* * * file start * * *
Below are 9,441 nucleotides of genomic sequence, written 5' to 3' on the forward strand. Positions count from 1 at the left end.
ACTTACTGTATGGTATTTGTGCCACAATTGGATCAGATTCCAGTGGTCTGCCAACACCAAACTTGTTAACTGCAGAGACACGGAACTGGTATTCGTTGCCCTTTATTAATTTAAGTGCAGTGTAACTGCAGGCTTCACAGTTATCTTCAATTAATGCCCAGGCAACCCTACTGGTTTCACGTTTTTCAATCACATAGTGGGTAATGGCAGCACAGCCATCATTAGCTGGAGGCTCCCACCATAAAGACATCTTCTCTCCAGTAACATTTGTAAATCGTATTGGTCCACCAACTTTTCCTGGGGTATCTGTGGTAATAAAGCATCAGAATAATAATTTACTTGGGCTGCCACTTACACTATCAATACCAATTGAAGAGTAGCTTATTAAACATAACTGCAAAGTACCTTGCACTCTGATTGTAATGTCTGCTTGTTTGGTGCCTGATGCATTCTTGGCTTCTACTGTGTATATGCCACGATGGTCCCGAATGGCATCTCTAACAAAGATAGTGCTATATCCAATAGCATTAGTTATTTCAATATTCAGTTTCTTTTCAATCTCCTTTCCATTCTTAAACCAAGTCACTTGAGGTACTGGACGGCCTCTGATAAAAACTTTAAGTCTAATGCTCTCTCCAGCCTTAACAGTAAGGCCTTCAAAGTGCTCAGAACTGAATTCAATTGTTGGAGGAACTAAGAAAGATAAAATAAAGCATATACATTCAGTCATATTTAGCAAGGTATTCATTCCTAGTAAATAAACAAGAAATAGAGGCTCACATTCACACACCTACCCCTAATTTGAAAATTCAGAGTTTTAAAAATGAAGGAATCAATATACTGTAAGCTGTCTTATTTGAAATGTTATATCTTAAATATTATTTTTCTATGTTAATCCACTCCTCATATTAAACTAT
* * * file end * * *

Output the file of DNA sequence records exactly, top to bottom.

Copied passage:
Below are 9,441 nucleotides of genomic sequence, written 5' to 3' on the forward strand. Positions count from 1 at the left end.
ACTTACTGTATGGTATTTGTGCCACAATTGGATCAGATTCCAGTGGTCTGCCAACACCAAACTTGTTAACTGCAGAGACACGGAACTGGTATTCGTTGCCCTTTATTAATTTAAGTGCAGTGTAACTGCAGGCTTCACAGTTATCTTCAATTAATGCCCAGGCAACCCTACTGGTTTCACGTTTTTCAATCACATAGTGGGTAATGGCAGCACAGCCATCATTAGCTGGAGGCTCCCACCATAAAGACATCTTCTCTCCAGTAACATTTGTAAATCGTATTGGTCCACCAACTTTTCCTGGGGTATCTGTGGTAATAAAGCATCAGAATAATAATTTACTTGGGCTGCCACTTACACTATCAATACCAATTGAAGAGTAGCTTATTAAACATAACTGCAAAGTACCTTGCACTCTGATTGTAATGTCTGCTTGTTTGGTGCCTGATGCATTCTTGGCTTCTACTGTGTATATGCCACGATGGTCCCGAATGGCATCTCTAACAAAGATAGTGCTATATCCAATAGCATTAGTTATTTCAATATTCAGTTTCTTTTCAATCTCCTTTCCATTCTTAAACCAAGTCACTTGAGGTACTGGACGGCCTCTGATAAAAACTTTAAGTCTAATGCTCTCTCCAGCCTTAACAGTAAGGCCTTCAAAGTGCTCAGAACTGAATTCAATTGTTGGAGGAACTAAGAAAGATAAAATAAAGCATATACATTCAGTCATATTTAGCAAGGTATTCATTCCTAGTAAATAAACAAGAAATAGAGGCTCACATTCACACACCTACCCCTAATTTGAAAATTCAGAGTTTTAAAAATGAAGGAATCAATATACTGTAAGCTGTCTTATTTGAAATGTTATATCTTAAATATTATTTTTCTATGTTAATCCACTCCTCATATTAAACTAT